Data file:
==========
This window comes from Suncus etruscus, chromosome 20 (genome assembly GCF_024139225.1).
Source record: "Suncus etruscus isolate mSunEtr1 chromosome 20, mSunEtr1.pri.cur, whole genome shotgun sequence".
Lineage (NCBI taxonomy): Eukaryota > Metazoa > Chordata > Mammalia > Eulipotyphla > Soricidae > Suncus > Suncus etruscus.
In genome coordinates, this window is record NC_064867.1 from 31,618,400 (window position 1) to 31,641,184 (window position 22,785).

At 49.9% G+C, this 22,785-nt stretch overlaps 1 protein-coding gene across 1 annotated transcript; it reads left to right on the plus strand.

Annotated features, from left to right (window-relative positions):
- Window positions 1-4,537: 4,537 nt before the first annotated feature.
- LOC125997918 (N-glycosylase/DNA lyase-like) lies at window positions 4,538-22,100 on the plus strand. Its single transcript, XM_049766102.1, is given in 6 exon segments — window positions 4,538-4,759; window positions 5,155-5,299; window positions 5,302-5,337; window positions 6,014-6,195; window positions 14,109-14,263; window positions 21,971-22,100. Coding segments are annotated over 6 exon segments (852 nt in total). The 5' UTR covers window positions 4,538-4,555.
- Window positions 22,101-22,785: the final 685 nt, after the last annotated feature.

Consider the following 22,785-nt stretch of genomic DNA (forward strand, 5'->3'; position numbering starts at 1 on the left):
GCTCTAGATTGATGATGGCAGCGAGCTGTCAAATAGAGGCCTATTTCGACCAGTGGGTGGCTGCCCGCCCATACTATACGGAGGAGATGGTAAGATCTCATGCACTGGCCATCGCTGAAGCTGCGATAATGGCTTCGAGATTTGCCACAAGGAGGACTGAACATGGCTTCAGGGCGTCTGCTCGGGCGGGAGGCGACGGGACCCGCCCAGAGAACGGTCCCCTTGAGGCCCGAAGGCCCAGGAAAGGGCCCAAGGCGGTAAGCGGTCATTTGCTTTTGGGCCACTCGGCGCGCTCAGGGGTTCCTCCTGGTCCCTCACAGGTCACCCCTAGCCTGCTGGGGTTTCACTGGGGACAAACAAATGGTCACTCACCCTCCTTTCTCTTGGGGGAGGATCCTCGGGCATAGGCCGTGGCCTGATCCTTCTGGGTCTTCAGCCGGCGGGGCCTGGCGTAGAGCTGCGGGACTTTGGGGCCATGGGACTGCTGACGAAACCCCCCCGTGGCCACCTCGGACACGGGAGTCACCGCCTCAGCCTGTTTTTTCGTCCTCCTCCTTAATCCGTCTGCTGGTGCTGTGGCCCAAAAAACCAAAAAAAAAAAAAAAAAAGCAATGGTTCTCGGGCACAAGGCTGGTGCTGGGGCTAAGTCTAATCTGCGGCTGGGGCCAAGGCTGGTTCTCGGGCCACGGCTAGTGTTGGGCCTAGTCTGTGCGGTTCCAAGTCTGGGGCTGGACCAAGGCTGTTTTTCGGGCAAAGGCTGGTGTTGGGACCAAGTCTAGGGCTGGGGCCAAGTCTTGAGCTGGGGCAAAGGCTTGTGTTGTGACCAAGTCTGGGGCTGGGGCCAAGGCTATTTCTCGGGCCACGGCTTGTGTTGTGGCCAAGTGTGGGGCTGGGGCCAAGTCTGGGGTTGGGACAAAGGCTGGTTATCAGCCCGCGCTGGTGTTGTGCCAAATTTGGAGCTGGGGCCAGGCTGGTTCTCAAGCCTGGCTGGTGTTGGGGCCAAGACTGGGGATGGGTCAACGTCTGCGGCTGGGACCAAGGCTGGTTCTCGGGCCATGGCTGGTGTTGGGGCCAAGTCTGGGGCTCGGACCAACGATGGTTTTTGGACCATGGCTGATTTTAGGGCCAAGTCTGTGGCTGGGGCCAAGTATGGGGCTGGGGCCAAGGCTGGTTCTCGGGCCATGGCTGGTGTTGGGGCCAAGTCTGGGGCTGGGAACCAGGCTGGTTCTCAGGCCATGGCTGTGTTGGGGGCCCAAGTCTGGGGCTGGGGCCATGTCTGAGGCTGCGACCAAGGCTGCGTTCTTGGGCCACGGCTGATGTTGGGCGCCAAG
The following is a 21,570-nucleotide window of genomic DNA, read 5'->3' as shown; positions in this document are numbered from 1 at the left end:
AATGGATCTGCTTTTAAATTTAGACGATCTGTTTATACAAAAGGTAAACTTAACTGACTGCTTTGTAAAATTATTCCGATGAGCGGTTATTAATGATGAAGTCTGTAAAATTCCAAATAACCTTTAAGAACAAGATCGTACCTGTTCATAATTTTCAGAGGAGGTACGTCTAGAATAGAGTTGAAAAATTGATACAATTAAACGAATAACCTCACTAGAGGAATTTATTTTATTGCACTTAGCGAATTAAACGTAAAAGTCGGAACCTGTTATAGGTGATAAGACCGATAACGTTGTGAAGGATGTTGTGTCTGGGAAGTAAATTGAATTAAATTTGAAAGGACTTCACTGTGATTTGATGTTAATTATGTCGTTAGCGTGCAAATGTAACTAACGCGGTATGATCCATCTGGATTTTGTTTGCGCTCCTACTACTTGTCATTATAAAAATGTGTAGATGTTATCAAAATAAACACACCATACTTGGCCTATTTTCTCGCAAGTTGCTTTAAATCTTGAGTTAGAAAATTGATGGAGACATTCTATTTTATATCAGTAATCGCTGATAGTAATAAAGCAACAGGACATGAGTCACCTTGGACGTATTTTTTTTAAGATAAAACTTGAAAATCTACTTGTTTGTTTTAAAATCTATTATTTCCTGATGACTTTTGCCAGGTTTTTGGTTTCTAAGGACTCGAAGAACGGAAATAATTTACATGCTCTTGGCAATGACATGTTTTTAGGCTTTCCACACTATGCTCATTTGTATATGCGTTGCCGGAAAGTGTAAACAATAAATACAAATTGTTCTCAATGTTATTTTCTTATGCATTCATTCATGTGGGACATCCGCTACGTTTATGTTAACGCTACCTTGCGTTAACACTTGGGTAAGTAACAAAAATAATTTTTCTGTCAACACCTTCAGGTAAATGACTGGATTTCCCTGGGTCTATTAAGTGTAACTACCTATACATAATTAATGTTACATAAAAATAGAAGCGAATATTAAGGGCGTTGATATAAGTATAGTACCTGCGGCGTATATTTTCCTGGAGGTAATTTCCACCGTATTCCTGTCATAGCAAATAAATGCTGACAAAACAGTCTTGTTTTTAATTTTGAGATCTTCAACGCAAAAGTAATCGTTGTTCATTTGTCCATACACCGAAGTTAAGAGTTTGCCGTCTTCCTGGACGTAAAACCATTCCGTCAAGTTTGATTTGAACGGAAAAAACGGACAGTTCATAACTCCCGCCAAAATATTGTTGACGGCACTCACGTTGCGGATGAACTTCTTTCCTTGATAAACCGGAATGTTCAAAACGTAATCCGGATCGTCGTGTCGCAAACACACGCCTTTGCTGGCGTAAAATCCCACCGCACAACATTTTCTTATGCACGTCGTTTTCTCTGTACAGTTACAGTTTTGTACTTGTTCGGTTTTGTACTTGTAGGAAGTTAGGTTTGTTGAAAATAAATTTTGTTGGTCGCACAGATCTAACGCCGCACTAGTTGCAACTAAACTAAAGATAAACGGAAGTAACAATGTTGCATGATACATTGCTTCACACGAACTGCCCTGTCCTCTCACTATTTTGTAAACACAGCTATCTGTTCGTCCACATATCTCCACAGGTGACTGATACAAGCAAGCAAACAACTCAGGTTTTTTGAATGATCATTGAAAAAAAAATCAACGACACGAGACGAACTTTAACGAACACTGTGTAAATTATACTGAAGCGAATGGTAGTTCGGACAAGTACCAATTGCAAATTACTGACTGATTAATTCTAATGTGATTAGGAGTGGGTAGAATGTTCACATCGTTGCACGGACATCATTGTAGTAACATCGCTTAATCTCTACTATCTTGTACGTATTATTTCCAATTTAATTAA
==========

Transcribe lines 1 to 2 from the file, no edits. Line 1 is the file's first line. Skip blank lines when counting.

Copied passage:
This window comes from Suncus etruscus, chromosome 20 (genome assembly GCF_024139225.1).
Source record: "Suncus etruscus isolate mSunEtr1 chromosome 20, mSunEtr1.pri.cur, whole genome shotgun sequence".